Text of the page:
Your telegram 1473.1
- For the longer term we have to ask ourselves whether it would be realistic to expect the United Kingdom and United States ever to let a situation over New Guinea develop to a point where hostilities, or even the threat of hostilities, had to be countered by military force.2 We believe a working assumption we should adopt is that in a crisis the United Kingdom and United States would take some political action to avert fighting. The questions we need to work towards-and these must for obvious reasons never be put directly-is what kind of action the United Kingdom and United States would favour. For example, would they try to bring the parties together or seek to seize the tactical initiative in the United Nations? If some kind of trusteeship arrangement is thought by them likely to stabilize the situation, what should it be and how should it be brought about?
- This indication of our thinking […] should be treated with great care. On no account must we give the United States administration any impression that we are thinking of changing our policy on Netherlands New Guinea. In fact we are not. We want to see deterrents remain effective. But the need remains for us to have some idea of what the United States and United Kingdom would regard as a tenable position in the longer term for Western countries in relation to Netherlands New Guinea. This is not to say that we shall agree with the United States and United Kingdom-their interests are not identical to ours-but we are seeking to build up a picture of the likely limits governing our national policy in the future. This will necessarily be a piecemeal exercise and we do not expect rapid progress.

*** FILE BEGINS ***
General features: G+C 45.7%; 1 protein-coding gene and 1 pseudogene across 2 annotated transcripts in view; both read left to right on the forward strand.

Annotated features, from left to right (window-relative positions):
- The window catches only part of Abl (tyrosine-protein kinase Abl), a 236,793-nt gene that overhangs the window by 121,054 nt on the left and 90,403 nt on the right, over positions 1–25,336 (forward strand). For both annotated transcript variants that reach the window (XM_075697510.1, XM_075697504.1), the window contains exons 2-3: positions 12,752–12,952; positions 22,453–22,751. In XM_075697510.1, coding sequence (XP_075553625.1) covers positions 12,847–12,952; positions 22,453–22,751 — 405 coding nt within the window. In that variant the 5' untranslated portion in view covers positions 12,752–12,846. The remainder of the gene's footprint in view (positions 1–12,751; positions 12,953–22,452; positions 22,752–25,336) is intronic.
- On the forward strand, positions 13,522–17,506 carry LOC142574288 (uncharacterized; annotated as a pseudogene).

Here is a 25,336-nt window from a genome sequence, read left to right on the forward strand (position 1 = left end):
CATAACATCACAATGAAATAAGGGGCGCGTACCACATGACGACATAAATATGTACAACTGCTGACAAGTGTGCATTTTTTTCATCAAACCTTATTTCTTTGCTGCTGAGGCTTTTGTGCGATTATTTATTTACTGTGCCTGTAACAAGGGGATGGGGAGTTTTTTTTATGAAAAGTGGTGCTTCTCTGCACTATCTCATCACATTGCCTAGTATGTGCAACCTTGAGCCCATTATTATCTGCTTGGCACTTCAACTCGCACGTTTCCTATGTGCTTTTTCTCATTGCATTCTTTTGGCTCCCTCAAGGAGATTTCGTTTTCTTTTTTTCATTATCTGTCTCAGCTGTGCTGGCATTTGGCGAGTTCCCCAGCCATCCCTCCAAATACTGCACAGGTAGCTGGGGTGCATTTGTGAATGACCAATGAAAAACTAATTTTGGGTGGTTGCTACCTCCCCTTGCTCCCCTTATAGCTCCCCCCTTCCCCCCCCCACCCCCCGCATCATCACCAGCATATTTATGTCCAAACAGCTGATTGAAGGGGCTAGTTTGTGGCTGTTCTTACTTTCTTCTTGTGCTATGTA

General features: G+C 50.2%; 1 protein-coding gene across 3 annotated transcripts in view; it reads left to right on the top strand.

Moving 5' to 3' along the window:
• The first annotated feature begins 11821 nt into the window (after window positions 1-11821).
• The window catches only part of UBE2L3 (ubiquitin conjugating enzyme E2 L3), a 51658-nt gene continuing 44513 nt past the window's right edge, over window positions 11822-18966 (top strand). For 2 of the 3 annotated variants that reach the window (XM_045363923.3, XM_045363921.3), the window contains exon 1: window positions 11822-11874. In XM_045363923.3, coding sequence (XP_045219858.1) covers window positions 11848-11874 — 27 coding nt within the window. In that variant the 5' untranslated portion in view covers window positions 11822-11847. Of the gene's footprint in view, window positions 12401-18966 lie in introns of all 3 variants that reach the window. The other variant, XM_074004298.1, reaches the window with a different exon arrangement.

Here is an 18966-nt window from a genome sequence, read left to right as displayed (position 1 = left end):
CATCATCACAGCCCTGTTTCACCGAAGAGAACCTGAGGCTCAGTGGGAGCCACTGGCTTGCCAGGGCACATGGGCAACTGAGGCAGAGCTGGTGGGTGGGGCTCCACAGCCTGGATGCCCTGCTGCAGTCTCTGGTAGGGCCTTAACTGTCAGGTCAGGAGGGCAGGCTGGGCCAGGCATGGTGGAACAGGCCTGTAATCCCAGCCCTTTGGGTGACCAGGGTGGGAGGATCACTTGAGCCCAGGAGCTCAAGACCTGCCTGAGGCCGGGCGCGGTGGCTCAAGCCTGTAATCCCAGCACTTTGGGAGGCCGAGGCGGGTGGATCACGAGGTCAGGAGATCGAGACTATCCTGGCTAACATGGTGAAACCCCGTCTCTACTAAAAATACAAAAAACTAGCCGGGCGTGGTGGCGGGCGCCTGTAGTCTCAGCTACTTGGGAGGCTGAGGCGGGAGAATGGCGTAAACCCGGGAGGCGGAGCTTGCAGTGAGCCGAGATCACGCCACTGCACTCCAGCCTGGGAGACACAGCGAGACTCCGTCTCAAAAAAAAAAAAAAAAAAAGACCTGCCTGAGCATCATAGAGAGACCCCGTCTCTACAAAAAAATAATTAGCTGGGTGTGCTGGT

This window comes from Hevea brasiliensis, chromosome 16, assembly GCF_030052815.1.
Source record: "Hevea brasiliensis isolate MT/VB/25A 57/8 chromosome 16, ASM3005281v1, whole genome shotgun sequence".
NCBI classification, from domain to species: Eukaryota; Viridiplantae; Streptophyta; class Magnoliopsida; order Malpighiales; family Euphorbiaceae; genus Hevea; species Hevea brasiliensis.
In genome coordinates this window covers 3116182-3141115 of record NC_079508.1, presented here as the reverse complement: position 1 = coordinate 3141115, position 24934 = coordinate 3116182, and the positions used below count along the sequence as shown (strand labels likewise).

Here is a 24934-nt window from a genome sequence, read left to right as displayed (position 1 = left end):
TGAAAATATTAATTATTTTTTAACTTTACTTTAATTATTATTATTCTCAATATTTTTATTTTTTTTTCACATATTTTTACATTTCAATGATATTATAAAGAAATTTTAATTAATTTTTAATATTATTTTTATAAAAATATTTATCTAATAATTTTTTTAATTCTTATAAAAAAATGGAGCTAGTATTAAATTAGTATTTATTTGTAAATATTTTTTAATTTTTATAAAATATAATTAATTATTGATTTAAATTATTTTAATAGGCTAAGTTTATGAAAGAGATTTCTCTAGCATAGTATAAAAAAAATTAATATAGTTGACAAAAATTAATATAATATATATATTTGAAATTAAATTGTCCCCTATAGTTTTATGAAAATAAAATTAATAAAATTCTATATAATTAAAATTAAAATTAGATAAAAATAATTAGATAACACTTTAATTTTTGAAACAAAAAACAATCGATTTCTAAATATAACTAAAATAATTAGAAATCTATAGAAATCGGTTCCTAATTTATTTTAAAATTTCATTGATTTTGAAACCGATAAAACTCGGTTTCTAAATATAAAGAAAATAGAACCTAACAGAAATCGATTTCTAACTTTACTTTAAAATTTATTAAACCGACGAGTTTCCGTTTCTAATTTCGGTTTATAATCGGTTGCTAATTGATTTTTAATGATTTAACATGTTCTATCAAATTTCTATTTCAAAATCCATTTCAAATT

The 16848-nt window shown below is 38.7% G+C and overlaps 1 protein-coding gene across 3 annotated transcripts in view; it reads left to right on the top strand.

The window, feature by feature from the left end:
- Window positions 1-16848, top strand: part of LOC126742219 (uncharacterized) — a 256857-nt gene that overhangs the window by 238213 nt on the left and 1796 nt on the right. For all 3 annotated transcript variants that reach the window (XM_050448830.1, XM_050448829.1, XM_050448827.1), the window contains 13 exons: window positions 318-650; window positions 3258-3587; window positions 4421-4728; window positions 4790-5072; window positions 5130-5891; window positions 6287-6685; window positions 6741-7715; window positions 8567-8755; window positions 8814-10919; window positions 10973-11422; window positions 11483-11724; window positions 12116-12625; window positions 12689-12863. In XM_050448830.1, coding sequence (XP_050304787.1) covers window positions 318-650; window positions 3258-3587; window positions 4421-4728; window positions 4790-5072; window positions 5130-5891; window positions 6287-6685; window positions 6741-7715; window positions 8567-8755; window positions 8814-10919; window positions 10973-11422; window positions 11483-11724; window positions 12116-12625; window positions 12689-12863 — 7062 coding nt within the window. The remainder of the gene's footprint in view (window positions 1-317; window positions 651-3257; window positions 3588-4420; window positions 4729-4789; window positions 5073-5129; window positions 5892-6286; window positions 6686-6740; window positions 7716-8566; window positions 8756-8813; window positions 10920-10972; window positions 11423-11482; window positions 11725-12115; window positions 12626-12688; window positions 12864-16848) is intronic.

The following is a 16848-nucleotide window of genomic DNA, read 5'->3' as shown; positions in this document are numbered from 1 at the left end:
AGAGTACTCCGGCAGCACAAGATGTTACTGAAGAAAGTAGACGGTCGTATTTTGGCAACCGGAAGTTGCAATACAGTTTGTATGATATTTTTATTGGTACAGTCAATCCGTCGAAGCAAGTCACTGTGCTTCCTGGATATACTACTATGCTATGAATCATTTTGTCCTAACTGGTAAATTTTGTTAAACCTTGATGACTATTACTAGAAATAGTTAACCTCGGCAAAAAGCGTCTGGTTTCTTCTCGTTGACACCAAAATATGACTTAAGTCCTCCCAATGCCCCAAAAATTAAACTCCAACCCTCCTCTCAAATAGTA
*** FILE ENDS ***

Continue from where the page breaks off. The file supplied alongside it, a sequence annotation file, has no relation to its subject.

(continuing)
[NAA: A1838, TS681/6 part 6]